Michela Buttignol is a visual artist that we met up with through Maryanne Ventrice. Born and raised in Sacile, Italy, Michela has been based in New York City since 2009. She now focuses on her craft as a freelance illustrator, often switching between client projects and media work. She highlights an interesting version of Reflection as legacy, in that all reflections come from ideas that have previously existed, and Response is the unique style in which an artist creates work. Throughout the interview she discusses her experience growing as an artist working for the New York Times Op-Ed Page, an exciting upcoming show at the Bushwick Open Studio alongside dope artist Andrea DeFelice, and the journey curating visual components of her husband’s band Libel. Her unique style shines through the prints presented next to the dialogue below. Peep the talk below!
Working with boundaries, if well defined, helps me move out of my comfort zone and find new solutions for better results.
– Michela Buttignol
Leading off with some basics, where are you from? And where are you at?
MB: I am originally from Italy, born and raised in Sacile, a super small town in the northeast, not too far from Venice. I moved to the United States almost three years ago because of love. Back in 2009 while in New York, I met a guy who’s now my husband and makes me very very happy.
Since I’ve moved here I’ve been working solo as a freelance illustrator but art, drawing and creativity have always been central in my life. I decided to embrace a hard but beautiful career in the arts when I was very young; leafing through children’s books, I fell in love with the magic world of illustrations. Through the years, my passion has shifted from children’s books to editorial illustrations, which became later my profession.
Today I switch between media work and client-driven projects. I always try to find new inspirations, experimenting and pushing myself forward to improve and grow as a designer.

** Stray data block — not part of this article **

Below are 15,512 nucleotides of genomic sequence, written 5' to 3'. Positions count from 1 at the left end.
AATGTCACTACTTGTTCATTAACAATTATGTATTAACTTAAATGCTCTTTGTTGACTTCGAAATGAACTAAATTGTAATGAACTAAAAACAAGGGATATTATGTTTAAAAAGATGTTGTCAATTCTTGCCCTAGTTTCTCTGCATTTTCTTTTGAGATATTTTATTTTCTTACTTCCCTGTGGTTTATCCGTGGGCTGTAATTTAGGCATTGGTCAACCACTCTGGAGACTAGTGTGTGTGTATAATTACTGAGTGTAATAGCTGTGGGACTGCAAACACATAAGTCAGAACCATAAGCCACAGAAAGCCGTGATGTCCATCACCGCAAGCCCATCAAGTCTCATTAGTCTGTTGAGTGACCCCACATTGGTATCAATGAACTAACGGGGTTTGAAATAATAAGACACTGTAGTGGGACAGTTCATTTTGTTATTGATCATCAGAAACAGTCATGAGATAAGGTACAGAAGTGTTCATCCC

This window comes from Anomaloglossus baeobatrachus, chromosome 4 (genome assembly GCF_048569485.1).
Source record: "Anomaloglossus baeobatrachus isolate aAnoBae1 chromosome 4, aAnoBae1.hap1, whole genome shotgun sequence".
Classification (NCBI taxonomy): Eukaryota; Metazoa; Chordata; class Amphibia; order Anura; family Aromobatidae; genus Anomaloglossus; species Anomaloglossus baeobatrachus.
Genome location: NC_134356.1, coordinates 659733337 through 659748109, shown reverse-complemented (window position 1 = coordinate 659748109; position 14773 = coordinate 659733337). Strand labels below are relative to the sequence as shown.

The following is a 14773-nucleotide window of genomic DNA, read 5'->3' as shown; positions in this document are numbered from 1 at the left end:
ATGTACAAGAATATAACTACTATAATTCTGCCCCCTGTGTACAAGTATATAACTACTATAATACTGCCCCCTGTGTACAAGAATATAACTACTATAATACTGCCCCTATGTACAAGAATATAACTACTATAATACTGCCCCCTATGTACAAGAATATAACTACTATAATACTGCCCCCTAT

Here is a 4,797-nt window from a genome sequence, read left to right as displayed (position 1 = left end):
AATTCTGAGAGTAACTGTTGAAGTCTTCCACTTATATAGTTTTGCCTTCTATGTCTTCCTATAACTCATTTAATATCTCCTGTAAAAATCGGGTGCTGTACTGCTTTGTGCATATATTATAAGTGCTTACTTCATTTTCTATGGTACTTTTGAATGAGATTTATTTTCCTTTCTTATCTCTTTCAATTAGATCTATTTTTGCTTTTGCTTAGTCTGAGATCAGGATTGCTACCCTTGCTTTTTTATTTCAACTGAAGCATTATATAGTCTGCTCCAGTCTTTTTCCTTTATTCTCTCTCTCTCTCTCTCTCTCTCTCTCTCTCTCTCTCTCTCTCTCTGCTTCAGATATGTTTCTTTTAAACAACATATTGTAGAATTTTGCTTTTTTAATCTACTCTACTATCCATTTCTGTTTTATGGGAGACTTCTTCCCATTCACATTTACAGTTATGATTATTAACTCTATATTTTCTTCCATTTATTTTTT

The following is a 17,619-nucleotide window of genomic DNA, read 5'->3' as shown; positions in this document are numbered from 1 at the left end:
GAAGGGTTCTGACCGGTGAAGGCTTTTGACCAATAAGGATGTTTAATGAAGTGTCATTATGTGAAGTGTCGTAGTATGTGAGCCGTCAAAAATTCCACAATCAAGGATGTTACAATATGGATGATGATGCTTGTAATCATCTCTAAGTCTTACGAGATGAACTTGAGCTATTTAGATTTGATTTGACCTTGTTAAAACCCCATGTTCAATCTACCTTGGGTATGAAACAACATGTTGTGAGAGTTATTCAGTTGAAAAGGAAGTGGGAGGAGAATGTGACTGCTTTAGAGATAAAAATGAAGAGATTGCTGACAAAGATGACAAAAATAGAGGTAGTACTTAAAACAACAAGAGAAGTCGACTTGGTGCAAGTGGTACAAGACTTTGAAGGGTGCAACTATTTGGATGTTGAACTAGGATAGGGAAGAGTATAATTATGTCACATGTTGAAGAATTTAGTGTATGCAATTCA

What does Reflection and Response mean to you?
MB: Reflection is to recreate. Deliver a new point of view on something that already existed but appears differently every time someone builds or creates a new identity with it. I love to recreate what I see; for example, when I draw people, I tell a new story about them, attaching a new vision and a new identity. The response is in the style, in the world that you create with your art and how the audience recognizes and captures it, understanding the process behind the artwork.
How does your work fit in with that definition?
MB: I love to work on commission. That’s why I don’t recognize myself as an “artist” but as a designer. I like the pressure of the deadline and the exchange with the commitment. During this past year I’ve had the opportunity to work for The New York Times Op-Ed page, and the experience made me understand how important a challenging topic is, as well as the urge to give it a new meaning with your design. Working with boundaries, if well defined, helps me move out of my comfort zone and find new solutions for better results.
What else have you been working on recently? What are you looking to work on next?
MB: Today I am working on my next exhibition for Bushwick Open Studio. I will open my apartment and my studio during the festival weekend and share my space with friend and extraordinary artist Andrea DeFelice.
Also, I am very happy and proud to curate the visual identity and everything related to my husband’s band Libel. Creating posters, album covers and animated videos for this band is a joyful ongoing project that constantly gets more challenging. Since I started (almost three years ago), with Gavin’s direction and the inspiration from the music, I’ve created a large collection of gig posters that is going to grow in the future along with other video projects I am going to jump on soon for the band.
Who or what inspires you?
MB: Beyond numerous design gurus from the past (in particular, Saul Bass), I am inspired a lot by everything that affects my aesthetic and my idea of beauty. I love beautiful things, they always have a meaning; even if something just looks pretty, it means something just for being beautiful. As subjects, I am manly inspired/obsessed with swimmers from the past; dancers; and portraits with large-scale emotional expressions.
Is there anything else you would like the Collective to know?
MB: I’d like to dedicate these words from Italo Calvino – The Baron in the Trees – to my husband Gavin, who has supported my career as nobody else has and made me recognize myself and my creativity in a brand new way.
“And she knew him and so herself, for although she had always known herself she had never been able to recognize it until now”
Hit the following links to see more of Michela’s work:
- Website: http://michelabuttignol.com/
- Society6: http://society6.com/MichelaButtignol
- Twitter: https://twitter.com/michelabutti
- Facebook: https://www.facebook.com/pages/michelabuttignol/182282465152280?ref=hl
Reflection and Response.